Posted by Claire White
Here's a great blog on how organisations can get stuck, from one of our lovely clients, Executive Leadership Coach, Steve Hinton of Hinton Sheerline.
I expect we’ve all been stuck at some time. You know the situation I’m sure. Things just will not move forward and you can’t seem to find your way. We get stuck because there is an impasse between our conscious desire for change and an unconscious desire to avoid change. And often, trying harder is one classic way to stay stuck, as every insomniac knows!
As coaches, we are often working with clients who are stuck. The root causes are many and varied but the outcome is the same; a lack of forward progress. The coaching process attempts to explore these barriers and help the client come up with coping strategies to overcome them. A skilled coach will use the most appropriate tools and interventions for that particular client at that time in their life and career.
As with individuals so, it turns out, with organisations. Organisations get stuck too and we have probably all worked in one such outfit at some time in our lives. It seems as if the organisation has a personality too - this is the organisational culture. And you often hear people say “oh you can’t change anything round here, it’s the culture, it’s all wrong”. As a team coach, I would disagree with that statement as facilitating just that sort of change is what we do.
As outlined in an article by Critchley and Casey, it is possible to describe the different ways in which organisations get stuck. Here’s a brief summary and next month, we’ll explore what we can do about each of them.
1. The Suppressed Organisation
These outfits rely heavily on rules and procedures. Often, much of the work is repetitive and pretty simple and the organisations seem to be concerned with micro rather than macro issues. It seems to be in a state of emotional withdrawal with its people using bureaucratic behaviour as a defensive measure to avoid anxiety.
2. The Hysterical Organisation
The people in this kind of organisation respond with emotional excitability. In contrast to the Suppressed Organisation, they go overboard with their feelings and excitement but they find it hard to make sense of it in terms of the health of the organisation. A good example would be a chaotic advertising agency, bouncing from crisis to crisis. The block is a thinking one as the organisation does not think through its problems but merely over reacts. Throw in lots of intrigue and gossip, ill-defined decision making processes and poor or missing systems and procedures and you see an organisation in a pretty constant state of excitability and pain.
3. The Knowing and Angry Organisation
These organisations are very strong on thinking and everyone will know what the problems are. However, that’s where it stops and doesn’t move beyond the intellectual grasp of what is wrong to understanding and knowing what it wants from the situation. There will be a lot of blame; senior management, the system, the environment coupled with a reluctance of individuals to take responsibility for the problems or for finding a solution. There is a simmering anger and lots of covert discussions. When there are proper meetings, they will be large because nobody wants to be left out but decisions don’t get made.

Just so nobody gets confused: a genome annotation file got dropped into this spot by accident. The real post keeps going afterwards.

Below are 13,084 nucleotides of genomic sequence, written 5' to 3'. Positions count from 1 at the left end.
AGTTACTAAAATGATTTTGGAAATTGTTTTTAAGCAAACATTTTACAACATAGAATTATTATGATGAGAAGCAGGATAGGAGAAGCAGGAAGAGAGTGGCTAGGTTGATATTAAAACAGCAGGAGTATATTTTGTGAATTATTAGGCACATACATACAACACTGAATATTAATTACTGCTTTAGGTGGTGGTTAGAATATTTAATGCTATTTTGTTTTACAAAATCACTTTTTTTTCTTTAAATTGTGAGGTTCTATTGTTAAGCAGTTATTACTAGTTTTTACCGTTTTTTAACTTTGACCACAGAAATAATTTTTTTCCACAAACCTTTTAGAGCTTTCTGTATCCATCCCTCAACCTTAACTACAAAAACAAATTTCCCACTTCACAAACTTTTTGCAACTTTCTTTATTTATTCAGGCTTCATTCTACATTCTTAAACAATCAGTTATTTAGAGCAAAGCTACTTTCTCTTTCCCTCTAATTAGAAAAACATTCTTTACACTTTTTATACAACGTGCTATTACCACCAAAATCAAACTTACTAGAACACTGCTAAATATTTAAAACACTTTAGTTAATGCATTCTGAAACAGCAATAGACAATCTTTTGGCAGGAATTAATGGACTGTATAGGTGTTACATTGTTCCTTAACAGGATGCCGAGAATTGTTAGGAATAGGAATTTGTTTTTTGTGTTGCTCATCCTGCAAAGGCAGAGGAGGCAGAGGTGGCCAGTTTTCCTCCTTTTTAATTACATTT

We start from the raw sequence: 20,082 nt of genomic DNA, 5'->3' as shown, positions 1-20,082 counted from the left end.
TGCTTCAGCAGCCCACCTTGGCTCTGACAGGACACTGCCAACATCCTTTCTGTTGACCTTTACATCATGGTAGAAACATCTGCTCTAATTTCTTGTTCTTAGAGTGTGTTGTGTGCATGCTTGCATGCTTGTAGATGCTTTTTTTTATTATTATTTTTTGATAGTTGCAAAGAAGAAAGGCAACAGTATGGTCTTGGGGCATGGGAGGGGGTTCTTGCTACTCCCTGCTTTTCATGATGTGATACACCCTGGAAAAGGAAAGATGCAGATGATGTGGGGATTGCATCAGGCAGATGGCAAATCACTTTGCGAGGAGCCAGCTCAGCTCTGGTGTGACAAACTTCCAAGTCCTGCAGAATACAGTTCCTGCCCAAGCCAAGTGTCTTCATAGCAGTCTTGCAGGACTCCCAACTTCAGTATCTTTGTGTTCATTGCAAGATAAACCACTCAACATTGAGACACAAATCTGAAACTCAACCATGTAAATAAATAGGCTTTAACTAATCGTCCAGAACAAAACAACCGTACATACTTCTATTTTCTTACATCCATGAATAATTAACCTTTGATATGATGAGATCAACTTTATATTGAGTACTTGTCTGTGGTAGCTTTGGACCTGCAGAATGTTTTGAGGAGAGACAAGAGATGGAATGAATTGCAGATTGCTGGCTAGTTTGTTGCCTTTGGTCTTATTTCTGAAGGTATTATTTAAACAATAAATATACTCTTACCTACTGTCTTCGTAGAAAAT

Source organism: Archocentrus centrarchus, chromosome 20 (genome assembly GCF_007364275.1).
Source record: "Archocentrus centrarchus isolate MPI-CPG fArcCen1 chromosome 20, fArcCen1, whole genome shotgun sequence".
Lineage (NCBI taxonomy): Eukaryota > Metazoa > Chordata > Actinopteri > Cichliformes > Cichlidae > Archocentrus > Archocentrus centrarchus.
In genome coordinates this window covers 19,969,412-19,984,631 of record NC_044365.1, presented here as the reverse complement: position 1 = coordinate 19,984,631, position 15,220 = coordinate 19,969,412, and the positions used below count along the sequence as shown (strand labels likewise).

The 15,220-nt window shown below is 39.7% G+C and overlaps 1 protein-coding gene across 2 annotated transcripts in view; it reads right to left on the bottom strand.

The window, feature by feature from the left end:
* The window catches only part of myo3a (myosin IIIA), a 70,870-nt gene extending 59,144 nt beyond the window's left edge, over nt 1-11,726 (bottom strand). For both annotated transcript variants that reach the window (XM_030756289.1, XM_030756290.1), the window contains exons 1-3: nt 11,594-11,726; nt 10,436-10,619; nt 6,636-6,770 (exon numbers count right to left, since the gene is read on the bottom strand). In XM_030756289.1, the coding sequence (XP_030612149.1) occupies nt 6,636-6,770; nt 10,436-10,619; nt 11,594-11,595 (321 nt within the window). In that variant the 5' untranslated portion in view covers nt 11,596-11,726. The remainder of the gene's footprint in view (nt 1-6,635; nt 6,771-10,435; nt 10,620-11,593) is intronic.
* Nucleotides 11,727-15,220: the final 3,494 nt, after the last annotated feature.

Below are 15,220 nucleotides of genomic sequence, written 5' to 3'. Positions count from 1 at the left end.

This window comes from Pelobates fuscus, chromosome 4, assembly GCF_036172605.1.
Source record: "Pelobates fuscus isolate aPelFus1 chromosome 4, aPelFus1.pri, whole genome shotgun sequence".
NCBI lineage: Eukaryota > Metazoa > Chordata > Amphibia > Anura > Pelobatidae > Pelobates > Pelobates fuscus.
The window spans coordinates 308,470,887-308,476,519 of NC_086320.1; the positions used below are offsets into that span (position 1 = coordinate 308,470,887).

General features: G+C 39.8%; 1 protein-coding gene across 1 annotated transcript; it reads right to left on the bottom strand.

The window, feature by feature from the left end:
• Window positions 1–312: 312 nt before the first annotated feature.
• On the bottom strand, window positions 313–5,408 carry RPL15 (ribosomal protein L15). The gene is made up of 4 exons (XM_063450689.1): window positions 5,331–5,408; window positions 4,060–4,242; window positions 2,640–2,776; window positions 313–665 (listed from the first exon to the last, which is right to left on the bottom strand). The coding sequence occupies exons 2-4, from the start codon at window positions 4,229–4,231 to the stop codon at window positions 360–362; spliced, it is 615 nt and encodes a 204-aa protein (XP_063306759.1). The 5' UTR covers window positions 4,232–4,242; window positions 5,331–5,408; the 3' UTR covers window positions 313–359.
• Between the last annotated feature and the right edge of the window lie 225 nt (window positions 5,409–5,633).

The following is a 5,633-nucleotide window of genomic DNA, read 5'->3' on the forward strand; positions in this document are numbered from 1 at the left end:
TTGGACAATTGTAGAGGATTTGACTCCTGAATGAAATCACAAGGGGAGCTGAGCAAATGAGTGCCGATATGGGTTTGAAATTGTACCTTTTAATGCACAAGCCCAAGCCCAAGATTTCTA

4. The Frightened Organisation
These are similar to the previous examples in that they have an underlying passivity which is an unwillingness to solve problems. In this case it is the unresolved fear of taking action which causes them to be stuck. These organisations at first sight will be very active with senior people putting in lots of hours and suffering from overload. What is missing is a clear link between thought, intentions and action. There will be lots of meetings as an alternative to action and to reduce the apparent risk.
5. The Task Organisation
Organisations stuck here take themselves very seriously and do lots of things very efficiently but often miss the point and fail to make proper connection with clients and stakeholders. Internal relationships are very task dependent and there is much efficiency but no joy. Senior management often fails to reach consensus as they see little point in long drawn out debates when they really think that all decisions can be made on the data and are therefore right or wrong.
Do you recognise your organisation in the list above? Want to find out what you can do to avoid being stuck? It obviously comes down to your leadership team in the first instance and their willingness to find and use the right sort of help We’ll explore ways in which we might approach such 'stuckness' in next months blog but, in the meantime, if you would like to see how team coaching could help to unblock these problems and barriers to progress just get in touch.
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